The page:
Richard K. Lattanzio
Analyst in Environmental Policy
The Global Environment Facility (GEF) is an independent and international financial mechanism (i.e., a grant and lending institution) that promotes cooperation and fosters actions to protect the global environment. Established in 1991, it unites 180 member governments and partners with international institutions, nongovernmental organizations, and the private sector to assist developing countries with environmental projects related to six areas: biodiversity, climate change, international waters, the ozone layer, land degradation, and persistent organic pollutants. GEF receives funding from multiple donor countries—including the United States—and provides grants and concessional loans to cover the additional or "incremental" costs associated with transforming a project with national benefits into one with global environmental benefits. In this way, GEF funding is structured to "supplement" base project funding and provide for the environmental components in national development agendas. GEF partners with several international agencies, including the International Bank for Reconstruction and Development, the United Nations Development Program, and the United Nations Environment Program, among others. GEF is the primary fund administrator for four Rio (Earth Summit) Conventions, including the Convention on Biological Diversity, the United Nations Framework Convention on Climate Change, the Stockholm Convention on Persistent Organic Pollutants, and the United Nations Convention to Combat Desertification. GEF also establishes operational guidance for international waters and ozone activities, the latter consistent with the Montreal Protocol on Substances that Deplete the Ozone Layer and its amendments. Since its inception, GEF has allocated $8.8 billion—supplemented by more than $38.7 billion in co-financing—for more than 2,400 projects in more than 165 countries.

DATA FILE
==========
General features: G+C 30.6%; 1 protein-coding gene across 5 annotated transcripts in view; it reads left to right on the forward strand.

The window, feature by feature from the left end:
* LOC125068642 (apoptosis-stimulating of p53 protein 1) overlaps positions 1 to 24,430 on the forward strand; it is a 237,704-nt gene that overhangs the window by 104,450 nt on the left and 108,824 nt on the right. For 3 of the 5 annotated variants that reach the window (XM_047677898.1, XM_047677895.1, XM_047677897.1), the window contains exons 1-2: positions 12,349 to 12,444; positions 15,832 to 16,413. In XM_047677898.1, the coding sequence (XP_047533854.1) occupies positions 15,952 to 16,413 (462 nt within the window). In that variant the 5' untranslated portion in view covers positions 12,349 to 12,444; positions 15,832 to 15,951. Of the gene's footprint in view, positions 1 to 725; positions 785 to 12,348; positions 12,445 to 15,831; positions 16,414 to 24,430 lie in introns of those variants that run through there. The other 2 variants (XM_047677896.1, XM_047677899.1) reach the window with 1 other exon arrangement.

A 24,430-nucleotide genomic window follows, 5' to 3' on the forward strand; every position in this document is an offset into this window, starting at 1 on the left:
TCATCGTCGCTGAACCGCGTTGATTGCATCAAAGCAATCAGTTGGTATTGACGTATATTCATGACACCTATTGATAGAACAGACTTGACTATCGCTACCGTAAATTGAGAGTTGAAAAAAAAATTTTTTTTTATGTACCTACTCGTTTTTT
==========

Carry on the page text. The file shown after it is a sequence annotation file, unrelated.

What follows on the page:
GEF is one mechanism in a larger network of international programs designed to address environmental issues. Each year, billions of dollars in environmental aid flow from developed country governments—including the United States—to developing ones. While the efficiency and the effectiveness of these programs are of concern to donor country governments, a full analysis of the purposes, intents, results, and consequences behind these financial flows has yet to be conducted. International relations, comparative politics, and developmental economics can often collide with environmental agendas. Critics contend that the existing system has had limited impact in addressing major environmental concerns—specifically climate change and tropical deforestation—and has been unsuccessful in delivering global transformational change. A desire to achieve more immediate impacts has led to a restructuring of the Multilateral Development Banks' role in environmental finance and the introduction of many new bilateral and multilateral funding initiatives. The effectiveness of GEF depends on how the fund addresses its programmatic issues, reacts to recent developments in the financial landscape, and responds to emerging opportunities. The future of GEF remains in the hands of the donor countries that can choose to broaden the mandate and strengthen its institutional arrangements or to reduce and replace it by other bilateral or multilateral funding mechanisms.
Date of Report: April 7, 2010
Number of Pages: 25
Order Number: R41165
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Sunday, April 11, 2010
Richard K. Lattanzio